In the beginning, nobody knows how something "should" work. When a new opportunity to do something differently comes around, you typically see a lot of different things get tried. This applies to people, when a newfangled way of doing something gets proposed. This also applies to nature, where a major ecological shift opens up new evolutionary pathways.
Paleontologists call this Adaptive Radiation followed by Decimation, and is best illustrated by the sudden appearance of almost all modern animal families in the Cambrian Explosion (ca 540 M years ago), followed by the extinction of many other animal families soon after. Many of these extinct organisms are captured in the Burgess Shale, probably the most important fossil field ever discovered. The definitive work on the subject is Steven Jay Gould's Wonderful Life.
The Burgess Shale is important for two reasons: first, it's very, very old, dating back almost all the way to the Cambrian Explosion itself. It gives a record of the animals alive only ten or twenty million years after the beginning of the Cambrian period. Second, it preserved as fossil not only hard shell and skeleton remains, but soft tissue as well. This is incredibly unusual, and the combination gives us an extremely detailed record of life in the Early Cambrian, when modern animal forms had only just emerged.
But there were strange forms as well, ones that have not been seen since. You might think of them as experimental designs that were briefly viable but which were out-competed. Designs unrelated to any living species. Designs like Hallucigenia, where scientists aren't sure if the blob on the end is the head:
And Opabinia, where different scientists have proposed very different reconstructions of the animal. This is one:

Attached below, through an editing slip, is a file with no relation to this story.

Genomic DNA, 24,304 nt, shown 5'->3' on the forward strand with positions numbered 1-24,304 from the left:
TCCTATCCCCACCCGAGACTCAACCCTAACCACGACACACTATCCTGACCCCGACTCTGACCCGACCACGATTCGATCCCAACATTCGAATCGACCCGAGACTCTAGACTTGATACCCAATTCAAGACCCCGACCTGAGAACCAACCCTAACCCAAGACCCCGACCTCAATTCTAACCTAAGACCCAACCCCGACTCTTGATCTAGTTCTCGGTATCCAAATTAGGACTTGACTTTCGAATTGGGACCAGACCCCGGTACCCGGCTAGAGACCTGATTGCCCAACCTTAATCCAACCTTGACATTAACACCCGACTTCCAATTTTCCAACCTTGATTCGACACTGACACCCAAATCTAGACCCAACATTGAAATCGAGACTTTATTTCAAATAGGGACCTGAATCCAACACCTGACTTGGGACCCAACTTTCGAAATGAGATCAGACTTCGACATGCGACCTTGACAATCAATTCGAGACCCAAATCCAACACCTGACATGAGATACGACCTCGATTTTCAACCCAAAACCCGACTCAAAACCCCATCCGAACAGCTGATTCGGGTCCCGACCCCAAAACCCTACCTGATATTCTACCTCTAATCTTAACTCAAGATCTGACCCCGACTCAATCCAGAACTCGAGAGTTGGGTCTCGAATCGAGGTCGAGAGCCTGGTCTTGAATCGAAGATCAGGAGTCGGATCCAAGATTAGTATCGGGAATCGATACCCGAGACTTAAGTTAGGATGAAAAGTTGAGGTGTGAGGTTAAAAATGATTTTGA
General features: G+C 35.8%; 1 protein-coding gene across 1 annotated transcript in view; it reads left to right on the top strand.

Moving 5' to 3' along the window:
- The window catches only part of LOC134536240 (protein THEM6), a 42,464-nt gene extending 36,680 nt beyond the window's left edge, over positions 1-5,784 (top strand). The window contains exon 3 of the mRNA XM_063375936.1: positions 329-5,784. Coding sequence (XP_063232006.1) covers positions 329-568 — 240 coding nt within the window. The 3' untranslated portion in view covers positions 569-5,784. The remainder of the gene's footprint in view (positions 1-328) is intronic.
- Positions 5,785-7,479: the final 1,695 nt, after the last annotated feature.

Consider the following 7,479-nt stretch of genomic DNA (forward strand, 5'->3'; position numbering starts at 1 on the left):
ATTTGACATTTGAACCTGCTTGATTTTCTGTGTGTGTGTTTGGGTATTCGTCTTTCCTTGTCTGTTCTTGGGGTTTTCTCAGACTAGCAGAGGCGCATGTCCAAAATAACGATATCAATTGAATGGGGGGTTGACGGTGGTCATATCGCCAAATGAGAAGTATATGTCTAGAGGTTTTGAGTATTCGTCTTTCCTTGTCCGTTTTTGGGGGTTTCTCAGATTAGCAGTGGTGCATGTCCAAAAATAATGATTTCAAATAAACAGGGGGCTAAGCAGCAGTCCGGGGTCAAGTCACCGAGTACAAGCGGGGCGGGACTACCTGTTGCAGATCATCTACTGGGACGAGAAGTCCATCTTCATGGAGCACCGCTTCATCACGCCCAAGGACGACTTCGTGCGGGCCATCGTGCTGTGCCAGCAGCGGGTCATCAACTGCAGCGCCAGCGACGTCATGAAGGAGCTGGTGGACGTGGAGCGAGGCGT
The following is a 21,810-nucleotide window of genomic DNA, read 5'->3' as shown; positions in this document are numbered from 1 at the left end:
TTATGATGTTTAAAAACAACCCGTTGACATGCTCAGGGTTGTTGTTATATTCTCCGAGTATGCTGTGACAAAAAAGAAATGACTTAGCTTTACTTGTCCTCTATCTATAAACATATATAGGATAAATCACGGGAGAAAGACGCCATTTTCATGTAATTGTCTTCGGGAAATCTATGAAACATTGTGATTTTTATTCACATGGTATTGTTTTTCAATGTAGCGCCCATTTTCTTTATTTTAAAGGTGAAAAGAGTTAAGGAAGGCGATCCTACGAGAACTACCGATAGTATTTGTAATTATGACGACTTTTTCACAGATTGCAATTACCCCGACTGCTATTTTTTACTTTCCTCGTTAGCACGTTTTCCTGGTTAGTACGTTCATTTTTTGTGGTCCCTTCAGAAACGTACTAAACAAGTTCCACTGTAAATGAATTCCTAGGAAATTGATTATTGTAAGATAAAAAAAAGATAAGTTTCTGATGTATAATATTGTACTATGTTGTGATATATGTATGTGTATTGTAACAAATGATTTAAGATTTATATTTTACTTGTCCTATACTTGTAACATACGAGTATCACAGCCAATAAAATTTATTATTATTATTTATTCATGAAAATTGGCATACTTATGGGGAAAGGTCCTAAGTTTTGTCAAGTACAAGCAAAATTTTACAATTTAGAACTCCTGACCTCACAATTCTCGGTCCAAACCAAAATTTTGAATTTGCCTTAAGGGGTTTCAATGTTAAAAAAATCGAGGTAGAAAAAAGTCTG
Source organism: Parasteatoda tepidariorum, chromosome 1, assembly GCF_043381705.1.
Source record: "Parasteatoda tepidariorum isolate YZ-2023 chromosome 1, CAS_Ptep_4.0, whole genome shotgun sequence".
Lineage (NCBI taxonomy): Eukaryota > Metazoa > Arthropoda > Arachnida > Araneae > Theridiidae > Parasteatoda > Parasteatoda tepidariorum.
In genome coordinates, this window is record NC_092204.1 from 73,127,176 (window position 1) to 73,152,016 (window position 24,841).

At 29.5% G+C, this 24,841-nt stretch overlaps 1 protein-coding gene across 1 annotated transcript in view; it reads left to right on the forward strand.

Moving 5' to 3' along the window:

And Anomalocaris, originally thought to be three different creatures, from the fragments of its very different body parts:
All initially viable designs in the Brave New Multicellular World, but soon gone in the subsequent Decimation.
We see this when evolution is driven not by mutation but by human ingenuity, and weeding not via Natural Selection but via the Market. Automatic pistol designs exhibit a very similar "radiate and decimate" pattern.
Autoloading pistols also appeared suddenly, with a flurry of experimentation in the 1880s and 1890s. The "Cambrian Explosion" event seems to have been Hiram Maxim's invention of the recoil-operated machine gun, which set tinkering minds to work on a miniaturized design suitable for a pistol. What we saw was an explosion of initial designs (including from Maxim himself), rapidly followed by a decimation to the remaining pistol families we see today.
But some of those early designs are as wild as Hallucigenia.
The Webley-Fosbery Automatic Revolver, with one foot in the old and one in the new. The top of the revolver recoiled backwards on a track in the top of the base; a pin mounted on the bottom caused the revolver to rotate, as it moved in the groove in the cylinder.
Schonberger-Lauman 1892, the precursor to the Schonberger 1893, the first commercially sold automatic pistol. The late Ian Hogg describes it in his Illustrated Encyclopedia of Firearms: The mechanism is absolutely unique in pistol design, since it relies upon the setback of the cartridge cap due to the explosion pressure in the case. The bolt is locked by a cam surface on a forked arm; when the pistol is fired, the cap sets back about 0.18 of an inch, imparting movement to the heavy striker before the cap is stopped by the face of the bolt. This slight movement is sufficient to cause a lug on the striker to disengage the locking cam, so leaving the bolt free to recoil, swinging the forked arm back against a spring ready to close the bolt once more.